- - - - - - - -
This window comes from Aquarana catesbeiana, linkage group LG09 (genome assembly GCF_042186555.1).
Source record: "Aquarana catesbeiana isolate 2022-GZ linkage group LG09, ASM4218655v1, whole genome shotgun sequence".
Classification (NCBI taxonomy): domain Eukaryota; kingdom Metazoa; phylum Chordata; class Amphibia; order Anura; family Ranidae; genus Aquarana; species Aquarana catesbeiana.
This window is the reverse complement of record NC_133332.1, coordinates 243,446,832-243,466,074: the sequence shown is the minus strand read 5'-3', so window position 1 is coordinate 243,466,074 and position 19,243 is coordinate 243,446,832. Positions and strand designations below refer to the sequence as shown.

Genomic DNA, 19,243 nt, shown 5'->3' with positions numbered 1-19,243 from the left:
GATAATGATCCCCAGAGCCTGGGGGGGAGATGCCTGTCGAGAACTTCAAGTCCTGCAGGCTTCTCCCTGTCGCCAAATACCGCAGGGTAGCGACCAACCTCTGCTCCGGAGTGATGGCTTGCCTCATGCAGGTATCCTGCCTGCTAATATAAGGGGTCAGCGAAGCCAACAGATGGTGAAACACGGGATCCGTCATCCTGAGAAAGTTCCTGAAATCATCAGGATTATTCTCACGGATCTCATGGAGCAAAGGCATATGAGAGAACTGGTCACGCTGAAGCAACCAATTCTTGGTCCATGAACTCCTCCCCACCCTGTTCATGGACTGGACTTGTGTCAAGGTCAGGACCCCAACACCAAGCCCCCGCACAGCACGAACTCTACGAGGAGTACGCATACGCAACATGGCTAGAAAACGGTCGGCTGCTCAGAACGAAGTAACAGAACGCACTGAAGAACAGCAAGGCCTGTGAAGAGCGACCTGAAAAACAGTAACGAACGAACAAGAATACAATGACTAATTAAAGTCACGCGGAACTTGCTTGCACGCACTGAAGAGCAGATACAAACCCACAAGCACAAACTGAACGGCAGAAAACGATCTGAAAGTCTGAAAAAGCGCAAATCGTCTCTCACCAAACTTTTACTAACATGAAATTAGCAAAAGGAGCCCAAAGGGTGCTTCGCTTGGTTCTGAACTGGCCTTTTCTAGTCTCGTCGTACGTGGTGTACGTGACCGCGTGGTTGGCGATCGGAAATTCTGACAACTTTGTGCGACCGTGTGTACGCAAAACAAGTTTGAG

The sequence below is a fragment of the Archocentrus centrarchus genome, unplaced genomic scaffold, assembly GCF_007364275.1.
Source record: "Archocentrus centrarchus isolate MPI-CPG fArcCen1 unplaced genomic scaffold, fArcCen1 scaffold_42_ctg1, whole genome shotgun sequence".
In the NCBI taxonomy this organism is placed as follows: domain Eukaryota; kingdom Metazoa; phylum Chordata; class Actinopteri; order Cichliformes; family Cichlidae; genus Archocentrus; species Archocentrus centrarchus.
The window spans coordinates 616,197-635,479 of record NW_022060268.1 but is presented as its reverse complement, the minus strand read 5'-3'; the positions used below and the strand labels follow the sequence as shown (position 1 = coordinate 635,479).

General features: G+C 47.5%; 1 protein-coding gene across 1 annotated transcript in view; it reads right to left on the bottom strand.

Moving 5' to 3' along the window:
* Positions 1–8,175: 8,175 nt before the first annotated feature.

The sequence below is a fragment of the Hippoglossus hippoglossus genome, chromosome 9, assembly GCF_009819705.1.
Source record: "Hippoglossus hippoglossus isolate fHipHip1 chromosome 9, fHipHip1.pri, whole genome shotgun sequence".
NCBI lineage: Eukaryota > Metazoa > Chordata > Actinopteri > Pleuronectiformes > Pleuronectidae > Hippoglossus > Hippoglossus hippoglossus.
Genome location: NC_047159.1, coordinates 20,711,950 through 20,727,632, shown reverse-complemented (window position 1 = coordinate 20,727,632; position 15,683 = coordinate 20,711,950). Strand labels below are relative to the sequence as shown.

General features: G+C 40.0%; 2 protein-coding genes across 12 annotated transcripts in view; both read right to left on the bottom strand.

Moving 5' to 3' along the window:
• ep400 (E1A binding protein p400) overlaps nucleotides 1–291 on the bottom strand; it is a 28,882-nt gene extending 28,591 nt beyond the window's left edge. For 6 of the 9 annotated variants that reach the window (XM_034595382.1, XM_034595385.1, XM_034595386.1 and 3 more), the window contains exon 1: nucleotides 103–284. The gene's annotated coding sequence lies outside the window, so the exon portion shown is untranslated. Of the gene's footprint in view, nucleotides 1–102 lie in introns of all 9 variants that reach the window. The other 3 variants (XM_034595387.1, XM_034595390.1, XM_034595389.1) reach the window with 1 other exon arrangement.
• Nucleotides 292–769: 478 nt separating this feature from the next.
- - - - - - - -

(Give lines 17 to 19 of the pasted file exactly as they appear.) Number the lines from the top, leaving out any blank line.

Genome location: NC_047159.1, coordinates 20,711,950 through 20,727,632, shown reverse-complemented (window position 1 = coordinate 20,727,632; position 15,683 = coordinate 20,711,950). Strand labels below are relative to the sequence as shown.

General features: G+C 40.0%; 2 protein-coding genes across 12 annotated transcripts in view; both read right to left on the bottom strand.

Moving 5' to 3' along the window: